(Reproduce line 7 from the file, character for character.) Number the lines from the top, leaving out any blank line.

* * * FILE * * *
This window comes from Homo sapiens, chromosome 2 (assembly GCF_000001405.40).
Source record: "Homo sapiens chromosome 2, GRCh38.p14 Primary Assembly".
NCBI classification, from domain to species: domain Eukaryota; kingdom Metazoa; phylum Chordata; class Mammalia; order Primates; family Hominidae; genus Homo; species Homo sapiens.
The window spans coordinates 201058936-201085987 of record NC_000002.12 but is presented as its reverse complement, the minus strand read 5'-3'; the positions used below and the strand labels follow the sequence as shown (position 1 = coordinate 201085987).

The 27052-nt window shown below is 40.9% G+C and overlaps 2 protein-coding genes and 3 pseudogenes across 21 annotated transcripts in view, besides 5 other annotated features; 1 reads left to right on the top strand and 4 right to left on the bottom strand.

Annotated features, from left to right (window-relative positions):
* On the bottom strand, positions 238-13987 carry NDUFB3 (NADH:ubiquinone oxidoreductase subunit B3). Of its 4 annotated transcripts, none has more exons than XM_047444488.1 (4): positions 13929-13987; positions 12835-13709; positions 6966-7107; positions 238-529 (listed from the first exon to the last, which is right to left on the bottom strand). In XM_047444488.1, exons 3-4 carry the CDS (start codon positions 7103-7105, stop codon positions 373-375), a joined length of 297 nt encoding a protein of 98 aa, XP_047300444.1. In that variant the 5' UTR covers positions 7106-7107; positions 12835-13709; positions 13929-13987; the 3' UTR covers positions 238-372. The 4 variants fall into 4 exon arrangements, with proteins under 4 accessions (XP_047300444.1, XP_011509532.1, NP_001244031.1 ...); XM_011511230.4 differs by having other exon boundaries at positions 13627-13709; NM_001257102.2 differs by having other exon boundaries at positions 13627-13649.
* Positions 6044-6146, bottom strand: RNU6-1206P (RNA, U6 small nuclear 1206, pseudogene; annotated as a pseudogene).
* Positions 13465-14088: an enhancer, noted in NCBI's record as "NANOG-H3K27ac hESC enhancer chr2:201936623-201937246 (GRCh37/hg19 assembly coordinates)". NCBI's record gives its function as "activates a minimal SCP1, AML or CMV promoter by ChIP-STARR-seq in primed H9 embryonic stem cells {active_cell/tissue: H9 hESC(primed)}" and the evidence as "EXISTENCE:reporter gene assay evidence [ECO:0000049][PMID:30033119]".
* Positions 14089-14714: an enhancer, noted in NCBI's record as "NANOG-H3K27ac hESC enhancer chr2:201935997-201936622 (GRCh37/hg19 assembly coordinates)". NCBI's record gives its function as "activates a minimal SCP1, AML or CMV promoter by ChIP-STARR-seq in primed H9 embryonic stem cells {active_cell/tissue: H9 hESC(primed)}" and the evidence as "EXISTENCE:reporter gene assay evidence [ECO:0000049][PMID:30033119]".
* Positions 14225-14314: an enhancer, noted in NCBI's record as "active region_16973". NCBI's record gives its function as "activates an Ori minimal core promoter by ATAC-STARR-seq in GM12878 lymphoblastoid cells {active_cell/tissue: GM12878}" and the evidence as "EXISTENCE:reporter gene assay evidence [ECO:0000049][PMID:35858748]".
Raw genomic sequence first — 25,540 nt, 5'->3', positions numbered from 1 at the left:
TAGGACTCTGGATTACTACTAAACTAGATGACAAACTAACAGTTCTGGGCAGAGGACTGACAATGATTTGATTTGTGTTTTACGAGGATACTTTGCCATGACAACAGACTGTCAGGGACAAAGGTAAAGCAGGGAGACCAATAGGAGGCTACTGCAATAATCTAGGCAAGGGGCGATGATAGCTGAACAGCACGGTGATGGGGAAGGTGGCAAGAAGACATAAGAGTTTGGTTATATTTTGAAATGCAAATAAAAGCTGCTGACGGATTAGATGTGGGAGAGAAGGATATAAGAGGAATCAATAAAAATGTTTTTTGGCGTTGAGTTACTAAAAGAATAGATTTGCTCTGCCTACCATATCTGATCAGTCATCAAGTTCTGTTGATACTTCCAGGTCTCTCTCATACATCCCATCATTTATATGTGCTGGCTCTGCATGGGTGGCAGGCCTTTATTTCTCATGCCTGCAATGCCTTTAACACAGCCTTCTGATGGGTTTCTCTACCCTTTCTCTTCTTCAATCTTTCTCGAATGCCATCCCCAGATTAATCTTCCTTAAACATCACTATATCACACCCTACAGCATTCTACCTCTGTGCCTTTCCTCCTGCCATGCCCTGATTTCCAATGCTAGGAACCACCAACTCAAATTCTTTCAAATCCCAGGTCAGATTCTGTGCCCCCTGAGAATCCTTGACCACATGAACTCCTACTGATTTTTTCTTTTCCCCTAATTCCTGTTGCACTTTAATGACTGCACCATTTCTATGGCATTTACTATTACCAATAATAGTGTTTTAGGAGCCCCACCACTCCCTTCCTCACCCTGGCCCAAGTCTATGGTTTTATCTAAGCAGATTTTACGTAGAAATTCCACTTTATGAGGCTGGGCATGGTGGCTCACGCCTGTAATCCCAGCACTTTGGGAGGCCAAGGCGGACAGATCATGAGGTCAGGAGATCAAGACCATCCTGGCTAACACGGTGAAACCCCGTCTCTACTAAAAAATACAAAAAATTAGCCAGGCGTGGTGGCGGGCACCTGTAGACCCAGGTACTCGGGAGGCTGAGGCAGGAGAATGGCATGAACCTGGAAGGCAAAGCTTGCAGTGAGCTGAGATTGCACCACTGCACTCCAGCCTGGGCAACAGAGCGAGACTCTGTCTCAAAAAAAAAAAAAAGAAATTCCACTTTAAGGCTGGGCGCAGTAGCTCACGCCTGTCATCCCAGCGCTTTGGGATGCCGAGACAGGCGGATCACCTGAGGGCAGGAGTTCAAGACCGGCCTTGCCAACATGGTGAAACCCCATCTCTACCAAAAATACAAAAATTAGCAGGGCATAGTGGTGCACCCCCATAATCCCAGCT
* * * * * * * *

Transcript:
* On the bottom strand, positions 238-13987 carry NDUFB3 (NADH:ubiquinone oxidoreductase subunit B3). Of its 4 annotated transcripts, none has more exons than XM_047444488.1 (4): positions 13929-13987; positions 12835-13709; positions 6966-7107; positions 238-529 (listed from the first exon to the last, which is right to left on the bottom strand). In XM_047444488.1, exons 3-4 carry the CDS (start codon positions 7103-7105, stop codon positions 373-375), a joined length of 297 nt encoding a protein of 98 aa, XP_047300444.1. In that variant the 5' UTR covers positions 7106-7107; positions 12835-13709; positions 13929-13987; the 3' UTR covers positions 238-372. The 4 variants fall into 4 exon arrangements, with proteins under 4 accessions (XP_047300444.1, XP_011509532.1, NP_001244031.1 ...); XM_011511230.4 differs by having other exon boundaries at positions 13627-13709; NM_001257102.2 differs by having other exon boundaries at positions 13627-13649.